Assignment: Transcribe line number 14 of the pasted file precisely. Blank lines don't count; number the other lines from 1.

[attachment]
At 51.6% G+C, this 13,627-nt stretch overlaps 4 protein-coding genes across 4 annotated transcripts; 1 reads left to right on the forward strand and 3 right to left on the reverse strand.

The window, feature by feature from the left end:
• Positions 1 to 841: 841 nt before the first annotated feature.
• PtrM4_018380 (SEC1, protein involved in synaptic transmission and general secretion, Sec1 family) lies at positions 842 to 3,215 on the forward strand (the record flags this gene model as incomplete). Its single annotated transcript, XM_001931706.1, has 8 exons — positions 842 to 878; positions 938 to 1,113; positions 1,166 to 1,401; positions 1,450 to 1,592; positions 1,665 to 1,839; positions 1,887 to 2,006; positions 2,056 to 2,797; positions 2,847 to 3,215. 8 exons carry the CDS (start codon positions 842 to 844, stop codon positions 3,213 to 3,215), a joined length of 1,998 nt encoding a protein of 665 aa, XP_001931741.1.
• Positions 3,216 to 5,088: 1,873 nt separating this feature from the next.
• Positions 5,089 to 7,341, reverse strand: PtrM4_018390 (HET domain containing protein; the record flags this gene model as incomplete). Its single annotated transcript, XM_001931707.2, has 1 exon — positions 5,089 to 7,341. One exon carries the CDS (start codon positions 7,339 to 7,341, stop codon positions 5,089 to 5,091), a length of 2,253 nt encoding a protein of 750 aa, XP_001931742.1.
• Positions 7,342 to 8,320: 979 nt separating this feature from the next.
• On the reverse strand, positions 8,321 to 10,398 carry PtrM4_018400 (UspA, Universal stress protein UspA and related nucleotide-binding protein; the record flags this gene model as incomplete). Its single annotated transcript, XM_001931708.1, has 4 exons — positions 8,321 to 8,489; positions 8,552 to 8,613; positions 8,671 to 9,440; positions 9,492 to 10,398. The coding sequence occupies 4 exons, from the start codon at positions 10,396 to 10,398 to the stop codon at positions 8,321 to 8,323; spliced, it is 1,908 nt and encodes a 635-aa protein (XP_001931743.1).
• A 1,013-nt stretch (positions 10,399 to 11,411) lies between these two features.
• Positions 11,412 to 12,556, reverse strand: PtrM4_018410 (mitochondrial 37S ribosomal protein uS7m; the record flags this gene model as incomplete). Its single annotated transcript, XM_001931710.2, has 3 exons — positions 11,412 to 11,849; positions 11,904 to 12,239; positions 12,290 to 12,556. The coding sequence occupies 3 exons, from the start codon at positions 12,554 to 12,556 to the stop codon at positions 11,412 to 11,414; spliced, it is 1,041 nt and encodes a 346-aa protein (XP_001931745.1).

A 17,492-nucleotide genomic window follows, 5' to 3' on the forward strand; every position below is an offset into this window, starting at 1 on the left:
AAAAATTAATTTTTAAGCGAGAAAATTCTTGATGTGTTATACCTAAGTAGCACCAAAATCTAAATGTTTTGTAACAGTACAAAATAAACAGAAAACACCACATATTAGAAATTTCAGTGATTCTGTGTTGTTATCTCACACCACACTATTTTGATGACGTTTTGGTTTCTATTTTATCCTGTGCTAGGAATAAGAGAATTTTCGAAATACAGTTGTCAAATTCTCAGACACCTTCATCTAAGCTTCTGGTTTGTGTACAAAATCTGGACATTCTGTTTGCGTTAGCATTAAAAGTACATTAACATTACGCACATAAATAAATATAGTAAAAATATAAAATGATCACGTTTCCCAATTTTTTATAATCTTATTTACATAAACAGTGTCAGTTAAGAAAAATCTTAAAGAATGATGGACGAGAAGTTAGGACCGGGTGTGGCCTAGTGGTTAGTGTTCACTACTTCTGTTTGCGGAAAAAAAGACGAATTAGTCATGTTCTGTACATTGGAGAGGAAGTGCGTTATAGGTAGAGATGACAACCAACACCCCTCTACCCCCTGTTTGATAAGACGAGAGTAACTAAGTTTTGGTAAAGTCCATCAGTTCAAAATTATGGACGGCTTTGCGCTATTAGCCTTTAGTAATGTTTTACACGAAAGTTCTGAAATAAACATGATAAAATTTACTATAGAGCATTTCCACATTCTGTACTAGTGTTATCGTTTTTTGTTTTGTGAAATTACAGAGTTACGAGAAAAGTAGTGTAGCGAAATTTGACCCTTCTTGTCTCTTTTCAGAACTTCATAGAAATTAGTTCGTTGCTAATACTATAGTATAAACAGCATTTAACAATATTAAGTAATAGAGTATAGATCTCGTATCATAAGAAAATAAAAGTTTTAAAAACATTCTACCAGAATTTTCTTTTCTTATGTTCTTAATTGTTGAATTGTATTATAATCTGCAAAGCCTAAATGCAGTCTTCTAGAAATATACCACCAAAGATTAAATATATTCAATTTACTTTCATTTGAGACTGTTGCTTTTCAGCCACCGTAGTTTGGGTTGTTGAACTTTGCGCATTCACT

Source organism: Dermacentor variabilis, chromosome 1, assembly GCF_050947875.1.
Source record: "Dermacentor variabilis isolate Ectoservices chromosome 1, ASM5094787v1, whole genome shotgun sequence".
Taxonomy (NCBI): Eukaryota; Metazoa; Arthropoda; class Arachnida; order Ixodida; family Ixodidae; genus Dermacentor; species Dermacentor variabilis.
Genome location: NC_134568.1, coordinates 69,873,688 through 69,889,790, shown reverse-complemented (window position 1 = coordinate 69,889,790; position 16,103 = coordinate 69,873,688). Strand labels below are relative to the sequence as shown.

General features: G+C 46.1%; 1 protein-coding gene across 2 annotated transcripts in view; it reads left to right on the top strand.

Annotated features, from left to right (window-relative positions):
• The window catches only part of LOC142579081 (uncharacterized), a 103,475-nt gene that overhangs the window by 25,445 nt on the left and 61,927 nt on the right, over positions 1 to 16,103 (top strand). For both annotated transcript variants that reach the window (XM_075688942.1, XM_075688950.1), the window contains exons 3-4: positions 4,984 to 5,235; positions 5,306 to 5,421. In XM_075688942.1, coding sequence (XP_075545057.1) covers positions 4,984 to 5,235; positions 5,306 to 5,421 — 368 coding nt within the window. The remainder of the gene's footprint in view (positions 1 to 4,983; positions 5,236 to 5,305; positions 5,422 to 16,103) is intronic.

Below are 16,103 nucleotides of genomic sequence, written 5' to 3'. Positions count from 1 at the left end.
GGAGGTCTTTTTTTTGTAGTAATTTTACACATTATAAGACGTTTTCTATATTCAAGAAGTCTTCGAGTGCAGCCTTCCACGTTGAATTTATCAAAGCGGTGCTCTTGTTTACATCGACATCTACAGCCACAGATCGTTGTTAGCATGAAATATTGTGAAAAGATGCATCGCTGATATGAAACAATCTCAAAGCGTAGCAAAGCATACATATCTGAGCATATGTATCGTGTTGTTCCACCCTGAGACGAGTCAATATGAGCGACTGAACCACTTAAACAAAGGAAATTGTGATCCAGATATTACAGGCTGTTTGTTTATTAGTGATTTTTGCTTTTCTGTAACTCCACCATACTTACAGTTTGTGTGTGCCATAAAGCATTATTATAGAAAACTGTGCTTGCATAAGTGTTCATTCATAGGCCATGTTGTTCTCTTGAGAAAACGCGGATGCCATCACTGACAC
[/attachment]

Source record: "Dermacentor variabilis isolate Ectoservices chromosome 1, ASM5094787v1, whole genome shotgun sequence".